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Germany just switched on a nuclear fusion machine

Did you notice it ? I didn't, until I bumped into this posting on Facebook: "Germany just switched on a revolutionary nuclear fusion machine ".
Will this replace nuclear plants AND all these wind power stations in the future ?

5 blog comments below

Guess all the developing countries in particular are watching these developments. There are a large number of countries that are on shared loading as we speak.

Sounds like an exciting development, but wonder, if successful, how long it will take to develop it for commercial application.
deanhills on Tue Dec 15, 2015 9:13 pm
After reading the article,
and found out that it's only a concept unit which used to contains plasma longer than those previous designs.

The rest parts of building a power plant are still not built or maybe not designed yet.
Hope it could be finished faster and my country could afford to build it.

People argues the nuclear fusion power stations and fossil fueled power stations for a really long time.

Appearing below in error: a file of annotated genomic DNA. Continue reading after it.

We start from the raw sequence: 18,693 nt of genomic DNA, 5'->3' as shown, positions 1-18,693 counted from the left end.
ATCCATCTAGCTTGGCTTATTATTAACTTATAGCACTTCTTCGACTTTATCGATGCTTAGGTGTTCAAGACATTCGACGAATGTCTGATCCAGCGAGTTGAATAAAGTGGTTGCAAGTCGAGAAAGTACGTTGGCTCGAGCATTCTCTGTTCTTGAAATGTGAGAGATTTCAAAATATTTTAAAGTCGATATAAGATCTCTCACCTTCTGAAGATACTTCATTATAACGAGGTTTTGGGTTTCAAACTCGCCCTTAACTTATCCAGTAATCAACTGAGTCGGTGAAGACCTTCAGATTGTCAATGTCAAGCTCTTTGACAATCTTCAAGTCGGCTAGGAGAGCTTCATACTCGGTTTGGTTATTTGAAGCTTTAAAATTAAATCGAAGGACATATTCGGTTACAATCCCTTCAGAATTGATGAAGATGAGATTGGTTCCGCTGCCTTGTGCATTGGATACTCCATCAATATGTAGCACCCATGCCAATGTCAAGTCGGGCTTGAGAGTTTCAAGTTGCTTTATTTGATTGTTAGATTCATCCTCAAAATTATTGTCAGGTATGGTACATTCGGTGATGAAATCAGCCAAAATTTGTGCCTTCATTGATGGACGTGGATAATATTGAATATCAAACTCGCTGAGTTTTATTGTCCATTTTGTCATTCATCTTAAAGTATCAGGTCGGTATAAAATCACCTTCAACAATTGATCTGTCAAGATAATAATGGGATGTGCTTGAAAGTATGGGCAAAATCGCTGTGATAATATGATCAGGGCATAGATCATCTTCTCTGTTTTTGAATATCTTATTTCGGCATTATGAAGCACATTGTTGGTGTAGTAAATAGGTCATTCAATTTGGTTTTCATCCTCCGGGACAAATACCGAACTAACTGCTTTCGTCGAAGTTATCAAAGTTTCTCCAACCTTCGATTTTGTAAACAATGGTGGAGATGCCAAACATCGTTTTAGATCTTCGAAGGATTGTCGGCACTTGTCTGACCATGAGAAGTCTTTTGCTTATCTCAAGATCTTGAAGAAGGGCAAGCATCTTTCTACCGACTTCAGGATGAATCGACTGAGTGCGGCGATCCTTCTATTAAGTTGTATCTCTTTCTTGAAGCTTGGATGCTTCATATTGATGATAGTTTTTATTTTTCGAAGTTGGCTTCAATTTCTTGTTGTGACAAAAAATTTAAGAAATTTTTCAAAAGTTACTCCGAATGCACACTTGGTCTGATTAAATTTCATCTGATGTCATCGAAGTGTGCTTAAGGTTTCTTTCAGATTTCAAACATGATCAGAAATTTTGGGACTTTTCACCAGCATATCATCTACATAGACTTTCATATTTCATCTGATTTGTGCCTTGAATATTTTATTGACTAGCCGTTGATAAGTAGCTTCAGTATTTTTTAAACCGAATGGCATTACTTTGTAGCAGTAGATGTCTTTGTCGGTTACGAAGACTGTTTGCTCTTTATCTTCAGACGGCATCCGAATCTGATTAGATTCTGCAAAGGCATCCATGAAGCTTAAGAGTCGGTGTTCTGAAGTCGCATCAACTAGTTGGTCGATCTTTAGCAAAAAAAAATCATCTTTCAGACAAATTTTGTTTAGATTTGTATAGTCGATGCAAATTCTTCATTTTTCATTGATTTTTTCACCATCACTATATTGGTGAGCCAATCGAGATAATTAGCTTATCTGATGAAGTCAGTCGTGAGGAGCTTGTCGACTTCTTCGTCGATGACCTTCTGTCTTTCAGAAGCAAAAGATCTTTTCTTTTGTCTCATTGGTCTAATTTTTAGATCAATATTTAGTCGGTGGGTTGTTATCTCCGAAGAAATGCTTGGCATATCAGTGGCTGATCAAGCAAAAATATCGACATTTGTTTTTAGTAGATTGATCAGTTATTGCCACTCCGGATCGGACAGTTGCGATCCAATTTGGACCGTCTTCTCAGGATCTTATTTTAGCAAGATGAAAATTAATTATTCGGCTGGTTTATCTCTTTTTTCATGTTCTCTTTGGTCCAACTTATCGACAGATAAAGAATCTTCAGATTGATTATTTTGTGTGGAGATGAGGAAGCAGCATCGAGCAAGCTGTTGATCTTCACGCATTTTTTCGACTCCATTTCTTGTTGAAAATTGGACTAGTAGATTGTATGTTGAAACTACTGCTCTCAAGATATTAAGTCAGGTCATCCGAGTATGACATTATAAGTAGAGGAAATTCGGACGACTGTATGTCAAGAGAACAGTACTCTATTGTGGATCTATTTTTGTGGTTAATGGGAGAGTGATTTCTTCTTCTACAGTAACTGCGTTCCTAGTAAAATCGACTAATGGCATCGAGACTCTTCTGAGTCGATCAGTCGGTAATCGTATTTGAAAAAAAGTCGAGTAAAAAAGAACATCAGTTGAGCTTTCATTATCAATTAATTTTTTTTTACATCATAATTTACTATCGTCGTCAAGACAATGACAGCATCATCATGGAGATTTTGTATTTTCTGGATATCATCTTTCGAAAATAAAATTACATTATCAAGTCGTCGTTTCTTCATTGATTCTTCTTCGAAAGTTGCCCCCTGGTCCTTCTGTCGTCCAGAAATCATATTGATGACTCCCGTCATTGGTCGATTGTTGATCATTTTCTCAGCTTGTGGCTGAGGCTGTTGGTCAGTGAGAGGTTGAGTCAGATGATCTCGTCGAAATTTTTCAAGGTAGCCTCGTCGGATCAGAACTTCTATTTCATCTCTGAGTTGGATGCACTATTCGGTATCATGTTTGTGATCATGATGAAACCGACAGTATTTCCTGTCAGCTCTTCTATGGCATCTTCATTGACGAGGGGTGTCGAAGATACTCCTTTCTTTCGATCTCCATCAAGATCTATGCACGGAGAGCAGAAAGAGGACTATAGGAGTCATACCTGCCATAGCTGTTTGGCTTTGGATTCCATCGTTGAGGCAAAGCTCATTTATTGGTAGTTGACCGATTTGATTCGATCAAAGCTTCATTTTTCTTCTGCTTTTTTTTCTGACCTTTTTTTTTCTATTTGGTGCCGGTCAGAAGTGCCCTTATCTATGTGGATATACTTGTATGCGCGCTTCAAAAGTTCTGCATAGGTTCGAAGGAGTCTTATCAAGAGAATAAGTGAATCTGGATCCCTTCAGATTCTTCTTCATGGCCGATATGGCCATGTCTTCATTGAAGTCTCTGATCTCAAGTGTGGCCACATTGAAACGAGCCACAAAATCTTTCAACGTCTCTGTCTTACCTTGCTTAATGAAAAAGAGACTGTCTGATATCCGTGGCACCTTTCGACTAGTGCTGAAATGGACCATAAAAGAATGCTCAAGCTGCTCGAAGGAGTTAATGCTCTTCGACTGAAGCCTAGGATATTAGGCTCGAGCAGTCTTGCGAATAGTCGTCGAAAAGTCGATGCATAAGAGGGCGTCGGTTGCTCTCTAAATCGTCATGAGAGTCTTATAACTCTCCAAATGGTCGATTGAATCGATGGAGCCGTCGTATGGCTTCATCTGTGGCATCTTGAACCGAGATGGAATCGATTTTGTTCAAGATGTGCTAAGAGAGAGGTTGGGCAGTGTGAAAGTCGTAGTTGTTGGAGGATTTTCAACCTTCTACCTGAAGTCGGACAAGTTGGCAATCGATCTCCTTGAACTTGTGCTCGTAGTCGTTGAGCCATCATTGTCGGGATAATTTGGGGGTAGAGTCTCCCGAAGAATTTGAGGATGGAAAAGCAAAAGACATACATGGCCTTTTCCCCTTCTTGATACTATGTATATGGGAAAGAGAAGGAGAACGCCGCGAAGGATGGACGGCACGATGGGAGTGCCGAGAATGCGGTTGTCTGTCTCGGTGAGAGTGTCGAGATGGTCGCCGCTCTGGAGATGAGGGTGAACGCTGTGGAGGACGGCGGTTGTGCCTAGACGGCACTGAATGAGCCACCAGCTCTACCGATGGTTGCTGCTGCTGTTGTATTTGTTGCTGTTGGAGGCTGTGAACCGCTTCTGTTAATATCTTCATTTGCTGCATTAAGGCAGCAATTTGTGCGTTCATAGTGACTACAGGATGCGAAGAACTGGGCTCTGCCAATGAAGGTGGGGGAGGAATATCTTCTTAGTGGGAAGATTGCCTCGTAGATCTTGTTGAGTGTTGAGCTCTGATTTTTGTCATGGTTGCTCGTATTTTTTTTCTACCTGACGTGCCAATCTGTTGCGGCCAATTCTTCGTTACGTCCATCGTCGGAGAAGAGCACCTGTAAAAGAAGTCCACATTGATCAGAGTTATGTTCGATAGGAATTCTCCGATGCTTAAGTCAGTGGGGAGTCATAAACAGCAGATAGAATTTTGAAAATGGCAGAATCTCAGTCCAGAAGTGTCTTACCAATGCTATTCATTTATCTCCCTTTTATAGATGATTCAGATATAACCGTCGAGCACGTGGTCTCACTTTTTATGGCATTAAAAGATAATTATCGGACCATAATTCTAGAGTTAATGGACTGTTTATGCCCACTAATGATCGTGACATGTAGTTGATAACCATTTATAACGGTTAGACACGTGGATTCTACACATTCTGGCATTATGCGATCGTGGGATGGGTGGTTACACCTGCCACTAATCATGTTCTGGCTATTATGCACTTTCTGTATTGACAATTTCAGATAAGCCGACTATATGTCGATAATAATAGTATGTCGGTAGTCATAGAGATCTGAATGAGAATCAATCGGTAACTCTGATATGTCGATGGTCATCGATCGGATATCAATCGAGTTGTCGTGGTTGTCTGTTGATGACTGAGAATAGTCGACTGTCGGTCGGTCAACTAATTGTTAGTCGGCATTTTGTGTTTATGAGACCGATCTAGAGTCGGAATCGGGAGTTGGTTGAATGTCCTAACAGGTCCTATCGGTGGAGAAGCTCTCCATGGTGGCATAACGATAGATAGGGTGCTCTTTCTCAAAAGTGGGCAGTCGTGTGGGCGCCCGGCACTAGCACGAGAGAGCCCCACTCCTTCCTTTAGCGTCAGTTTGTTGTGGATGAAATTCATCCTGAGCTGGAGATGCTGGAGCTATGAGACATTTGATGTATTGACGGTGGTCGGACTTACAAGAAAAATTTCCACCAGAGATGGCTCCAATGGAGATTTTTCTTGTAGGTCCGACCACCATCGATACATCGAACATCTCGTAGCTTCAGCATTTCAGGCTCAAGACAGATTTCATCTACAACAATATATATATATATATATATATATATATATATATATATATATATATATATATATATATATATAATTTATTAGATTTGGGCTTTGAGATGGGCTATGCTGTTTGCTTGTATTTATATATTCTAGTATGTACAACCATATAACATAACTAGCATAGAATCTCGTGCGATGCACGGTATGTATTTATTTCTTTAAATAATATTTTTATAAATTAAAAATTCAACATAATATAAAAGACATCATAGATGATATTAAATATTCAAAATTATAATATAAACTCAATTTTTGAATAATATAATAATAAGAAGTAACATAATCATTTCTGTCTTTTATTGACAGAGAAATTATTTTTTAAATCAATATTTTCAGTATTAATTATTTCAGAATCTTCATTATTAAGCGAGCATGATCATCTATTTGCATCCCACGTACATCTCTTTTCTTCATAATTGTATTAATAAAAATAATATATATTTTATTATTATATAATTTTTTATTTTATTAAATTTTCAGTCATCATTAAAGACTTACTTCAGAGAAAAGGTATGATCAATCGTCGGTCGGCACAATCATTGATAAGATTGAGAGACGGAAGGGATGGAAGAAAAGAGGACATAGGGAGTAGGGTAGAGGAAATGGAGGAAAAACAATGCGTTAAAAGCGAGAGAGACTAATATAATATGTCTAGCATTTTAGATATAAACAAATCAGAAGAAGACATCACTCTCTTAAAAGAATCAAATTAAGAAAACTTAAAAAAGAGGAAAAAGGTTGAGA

rx9876 on Wed Dec 16, 2015 7:44 am
"This plasma was maintained for around one-tenth of a second."
If they can ever maintain control of 'hot' plasma long enough to actually produce energy?
I don't nuclear 'fission' plants or wind mills going away in my lifetime.
standready on Thu Dec 17, 2015 1:45 am
Yes folks, I agree, looks like we are far away from real practical and commercial use of fusion reactors. Amazing to read though in Wikipedia that research in nuclear fusion started in the 1920th. And a lot of money already went into this:

In the EU almost 10 billion was spent on fusion research up to the end of the 1990s, and the new ITER reactor alone is budgeted at 6.6 billion total for the timeframe between 2008 and 2020

We probably need at least another 50 years, if not another century, before we see usable applications of nuclear fusion:
It is estimated that up to the point of possible implementation of electricity generation by nuclear fusion, R&D will need further promotion totalling around 6080 billion over a period of 50 years or so (of which 2030 billion within the EU) based on a report from 2002.
amagard on Thu Dec 17, 2015 1:57 pm
The fission concept has been tested for many many years, clearing numerous technical obstacles along the way. To reach real application stage, however, there are numerous more obstacles ahead
boltrun on Tue Nov 22, 2016 4:10 pm

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